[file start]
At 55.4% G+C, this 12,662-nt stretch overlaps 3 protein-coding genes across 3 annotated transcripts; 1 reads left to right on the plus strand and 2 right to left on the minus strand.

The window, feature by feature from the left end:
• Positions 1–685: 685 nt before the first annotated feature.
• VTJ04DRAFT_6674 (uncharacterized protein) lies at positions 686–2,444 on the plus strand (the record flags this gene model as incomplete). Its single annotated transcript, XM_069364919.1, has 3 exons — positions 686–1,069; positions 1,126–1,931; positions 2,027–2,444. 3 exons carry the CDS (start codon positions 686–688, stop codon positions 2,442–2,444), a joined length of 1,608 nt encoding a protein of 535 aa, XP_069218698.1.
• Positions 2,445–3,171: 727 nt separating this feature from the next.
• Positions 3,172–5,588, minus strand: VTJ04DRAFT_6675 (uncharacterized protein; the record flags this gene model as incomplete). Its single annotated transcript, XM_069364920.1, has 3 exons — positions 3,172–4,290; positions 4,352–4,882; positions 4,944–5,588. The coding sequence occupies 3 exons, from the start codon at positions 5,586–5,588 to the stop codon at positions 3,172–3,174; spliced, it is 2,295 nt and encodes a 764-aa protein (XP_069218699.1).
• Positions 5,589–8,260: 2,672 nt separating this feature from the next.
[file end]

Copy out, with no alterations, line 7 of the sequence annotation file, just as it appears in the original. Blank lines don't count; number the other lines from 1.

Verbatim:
• Positions 5,589–8,260: 2,672 nt separating this feature from the next.